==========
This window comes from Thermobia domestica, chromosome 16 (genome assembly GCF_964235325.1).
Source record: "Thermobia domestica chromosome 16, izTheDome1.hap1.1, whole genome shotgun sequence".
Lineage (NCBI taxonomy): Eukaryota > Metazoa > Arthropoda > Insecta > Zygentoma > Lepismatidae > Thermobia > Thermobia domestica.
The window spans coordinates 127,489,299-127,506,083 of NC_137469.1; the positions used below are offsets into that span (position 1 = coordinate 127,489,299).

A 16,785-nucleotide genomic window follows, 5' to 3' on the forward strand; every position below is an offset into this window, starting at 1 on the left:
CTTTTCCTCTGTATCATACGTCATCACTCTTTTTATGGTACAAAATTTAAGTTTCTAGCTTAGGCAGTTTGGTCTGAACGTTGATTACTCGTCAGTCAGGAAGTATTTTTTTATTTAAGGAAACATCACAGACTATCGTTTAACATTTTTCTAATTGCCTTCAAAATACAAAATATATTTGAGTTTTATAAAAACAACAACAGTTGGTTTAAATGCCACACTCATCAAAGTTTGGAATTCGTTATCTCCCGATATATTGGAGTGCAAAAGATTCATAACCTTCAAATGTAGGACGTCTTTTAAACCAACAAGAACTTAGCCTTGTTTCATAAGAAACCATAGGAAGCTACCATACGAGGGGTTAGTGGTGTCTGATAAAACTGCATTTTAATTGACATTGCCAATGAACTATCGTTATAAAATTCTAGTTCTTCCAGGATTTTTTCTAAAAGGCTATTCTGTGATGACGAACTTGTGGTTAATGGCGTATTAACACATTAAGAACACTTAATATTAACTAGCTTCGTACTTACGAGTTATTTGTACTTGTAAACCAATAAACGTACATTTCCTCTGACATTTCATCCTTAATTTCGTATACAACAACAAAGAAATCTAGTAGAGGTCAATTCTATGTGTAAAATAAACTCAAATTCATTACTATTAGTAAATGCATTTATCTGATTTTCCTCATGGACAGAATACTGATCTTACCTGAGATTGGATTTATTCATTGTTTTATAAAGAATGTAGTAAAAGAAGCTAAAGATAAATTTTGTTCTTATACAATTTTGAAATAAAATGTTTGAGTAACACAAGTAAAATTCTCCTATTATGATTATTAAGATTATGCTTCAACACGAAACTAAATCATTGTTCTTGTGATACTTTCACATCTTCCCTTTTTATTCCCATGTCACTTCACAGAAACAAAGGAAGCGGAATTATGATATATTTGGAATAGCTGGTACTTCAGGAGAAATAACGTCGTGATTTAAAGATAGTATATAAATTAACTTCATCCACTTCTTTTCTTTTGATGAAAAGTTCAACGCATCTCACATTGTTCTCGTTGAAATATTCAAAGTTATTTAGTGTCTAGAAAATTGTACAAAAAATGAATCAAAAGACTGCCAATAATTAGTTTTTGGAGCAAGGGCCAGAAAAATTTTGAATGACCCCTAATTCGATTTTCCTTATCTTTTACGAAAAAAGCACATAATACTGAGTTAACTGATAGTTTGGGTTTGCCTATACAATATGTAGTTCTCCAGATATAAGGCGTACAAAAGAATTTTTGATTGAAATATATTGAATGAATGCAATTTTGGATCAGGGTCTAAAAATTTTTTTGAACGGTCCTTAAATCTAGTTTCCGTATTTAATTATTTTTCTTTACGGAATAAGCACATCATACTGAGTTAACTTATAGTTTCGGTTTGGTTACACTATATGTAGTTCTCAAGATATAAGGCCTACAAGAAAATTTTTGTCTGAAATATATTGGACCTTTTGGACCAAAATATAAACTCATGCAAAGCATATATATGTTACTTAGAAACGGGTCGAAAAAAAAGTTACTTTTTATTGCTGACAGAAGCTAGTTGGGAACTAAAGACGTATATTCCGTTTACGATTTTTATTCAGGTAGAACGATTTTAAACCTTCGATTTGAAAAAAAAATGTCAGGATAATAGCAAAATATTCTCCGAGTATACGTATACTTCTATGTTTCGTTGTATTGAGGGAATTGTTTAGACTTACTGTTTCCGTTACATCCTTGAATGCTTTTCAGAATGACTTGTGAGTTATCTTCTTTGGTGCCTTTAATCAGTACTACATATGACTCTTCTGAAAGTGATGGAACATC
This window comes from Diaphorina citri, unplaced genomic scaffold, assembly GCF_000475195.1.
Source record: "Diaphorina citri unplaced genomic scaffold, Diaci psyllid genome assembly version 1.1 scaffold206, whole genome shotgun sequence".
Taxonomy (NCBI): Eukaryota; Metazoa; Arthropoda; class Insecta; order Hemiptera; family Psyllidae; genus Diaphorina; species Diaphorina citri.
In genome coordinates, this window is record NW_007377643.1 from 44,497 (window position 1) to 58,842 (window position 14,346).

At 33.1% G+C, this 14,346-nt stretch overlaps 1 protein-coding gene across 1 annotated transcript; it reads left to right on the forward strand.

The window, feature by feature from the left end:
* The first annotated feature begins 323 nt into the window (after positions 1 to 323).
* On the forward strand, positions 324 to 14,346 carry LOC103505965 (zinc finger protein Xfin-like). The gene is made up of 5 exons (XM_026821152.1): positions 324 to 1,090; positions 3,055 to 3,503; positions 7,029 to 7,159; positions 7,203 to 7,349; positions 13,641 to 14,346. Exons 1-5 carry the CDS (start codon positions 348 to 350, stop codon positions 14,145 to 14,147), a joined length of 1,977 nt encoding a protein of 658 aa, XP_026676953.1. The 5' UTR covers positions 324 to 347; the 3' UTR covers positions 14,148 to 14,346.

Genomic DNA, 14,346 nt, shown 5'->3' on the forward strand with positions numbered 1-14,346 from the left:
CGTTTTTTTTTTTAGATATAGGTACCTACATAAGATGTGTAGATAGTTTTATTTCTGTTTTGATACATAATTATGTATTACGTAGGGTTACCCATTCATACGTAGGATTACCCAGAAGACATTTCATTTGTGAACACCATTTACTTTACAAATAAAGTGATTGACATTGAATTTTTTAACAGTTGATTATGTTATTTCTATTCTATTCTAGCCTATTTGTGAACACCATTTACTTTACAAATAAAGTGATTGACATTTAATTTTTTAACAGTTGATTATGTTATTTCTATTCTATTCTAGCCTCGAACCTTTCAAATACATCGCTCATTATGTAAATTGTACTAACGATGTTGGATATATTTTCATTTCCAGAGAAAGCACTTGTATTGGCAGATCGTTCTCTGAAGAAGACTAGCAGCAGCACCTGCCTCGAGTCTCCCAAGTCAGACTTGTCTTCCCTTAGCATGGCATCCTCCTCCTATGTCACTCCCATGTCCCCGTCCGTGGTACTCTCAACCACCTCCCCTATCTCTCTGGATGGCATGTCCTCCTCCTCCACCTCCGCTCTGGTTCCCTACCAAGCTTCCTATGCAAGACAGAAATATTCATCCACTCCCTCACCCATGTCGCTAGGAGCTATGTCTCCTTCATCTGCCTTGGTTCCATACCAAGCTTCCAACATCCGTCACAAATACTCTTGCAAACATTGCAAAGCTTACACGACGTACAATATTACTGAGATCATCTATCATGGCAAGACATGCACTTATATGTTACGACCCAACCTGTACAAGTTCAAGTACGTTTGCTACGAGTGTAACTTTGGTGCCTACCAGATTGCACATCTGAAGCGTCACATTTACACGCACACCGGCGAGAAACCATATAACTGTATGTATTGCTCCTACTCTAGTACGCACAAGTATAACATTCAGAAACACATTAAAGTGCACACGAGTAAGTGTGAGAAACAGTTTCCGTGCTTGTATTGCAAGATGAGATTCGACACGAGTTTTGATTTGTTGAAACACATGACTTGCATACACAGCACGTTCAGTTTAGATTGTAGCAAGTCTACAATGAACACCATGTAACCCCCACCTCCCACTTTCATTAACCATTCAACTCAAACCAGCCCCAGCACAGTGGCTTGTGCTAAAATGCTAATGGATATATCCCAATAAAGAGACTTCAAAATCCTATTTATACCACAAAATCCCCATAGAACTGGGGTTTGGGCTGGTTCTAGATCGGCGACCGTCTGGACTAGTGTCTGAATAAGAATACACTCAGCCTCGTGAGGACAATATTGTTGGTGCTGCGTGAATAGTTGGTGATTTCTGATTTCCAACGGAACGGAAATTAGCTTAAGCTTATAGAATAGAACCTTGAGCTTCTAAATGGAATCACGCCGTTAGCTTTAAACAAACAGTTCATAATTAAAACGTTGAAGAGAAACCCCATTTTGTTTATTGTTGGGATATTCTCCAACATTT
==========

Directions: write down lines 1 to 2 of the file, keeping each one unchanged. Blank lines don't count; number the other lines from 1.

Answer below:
This window comes from Thermobia domestica, chromosome 16 (genome assembly GCF_964235325.1).
Source record: "Thermobia domestica chromosome 16, izTheDome1.hap1.1, whole genome shotgun sequence".